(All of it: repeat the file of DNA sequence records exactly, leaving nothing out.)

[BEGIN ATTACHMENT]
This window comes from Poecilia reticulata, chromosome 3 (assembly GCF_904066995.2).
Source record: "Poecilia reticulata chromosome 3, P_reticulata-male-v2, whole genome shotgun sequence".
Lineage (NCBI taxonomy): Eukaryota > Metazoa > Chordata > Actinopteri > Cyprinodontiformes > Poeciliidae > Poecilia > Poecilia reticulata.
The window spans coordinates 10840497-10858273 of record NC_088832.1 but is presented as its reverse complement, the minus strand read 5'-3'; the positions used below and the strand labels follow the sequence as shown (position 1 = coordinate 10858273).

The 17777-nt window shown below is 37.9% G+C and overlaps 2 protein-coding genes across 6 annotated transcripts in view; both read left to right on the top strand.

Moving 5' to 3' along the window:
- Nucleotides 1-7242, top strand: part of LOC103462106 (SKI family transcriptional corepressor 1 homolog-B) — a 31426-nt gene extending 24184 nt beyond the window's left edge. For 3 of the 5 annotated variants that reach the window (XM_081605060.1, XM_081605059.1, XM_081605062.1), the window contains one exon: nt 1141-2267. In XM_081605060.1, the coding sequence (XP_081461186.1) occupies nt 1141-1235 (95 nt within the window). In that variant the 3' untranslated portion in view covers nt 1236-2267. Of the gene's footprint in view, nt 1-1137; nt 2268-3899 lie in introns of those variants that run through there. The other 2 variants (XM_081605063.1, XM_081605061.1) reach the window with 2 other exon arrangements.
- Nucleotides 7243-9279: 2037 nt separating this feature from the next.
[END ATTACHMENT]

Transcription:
This window comes from Poecilia reticulata, chromosome 3 (assembly GCF_904066995.2).
Source record: "Poecilia reticulata chromosome 3, P_reticulata-male-v2, whole genome shotgun sequence".
Lineage (NCBI taxonomy): Eukaryota > Metazoa > Chordata > Actinopteri > Cyprinodontiformes > Poeciliidae > Poecilia > Poecilia reticulata.
The window spans coordinates 10840497-10858273 of record NC_088832.1 but is presented as its reverse complement, the minus strand read 5'-3'; the positions used below and the strand labels follow the sequence as shown (position 1 = coordinate 10858273).

The 17777-nt window shown below is 37.9% G+C and overlaps 2 protein-coding genes across 6 annotated transcripts in view; both read left to right on the top strand.

Moving 5' to 3' along the window:
- Nucleotides 1-7242, top strand: part of LOC103462106 (SKI family transcriptional corepressor 1 homolog-B) — a 31426-nt gene extending 24184 nt beyond the window's left edge. For 3 of the 5 annotated variants that reach the window (XM_081605060.1, XM_081605059.1, XM_081605062.1), the window contains one exon: nt 1141-2267. In XM_081605060.1, the coding sequence (XP_081461186.1) occupies nt 1141-1235 (95 nt within the window). In that variant the 3' untranslated portion in view covers nt 1236-2267. Of the gene's footprint in view, nt 1-1137; nt 2268-3899 lie in introns of those variants that run through there. The other 2 variants (XM_081605063.1, XM_081605061.1) reach the window with 2 other exon arrangements.
- Nucleotides 7243-9279: 2037 nt separating this feature from the next.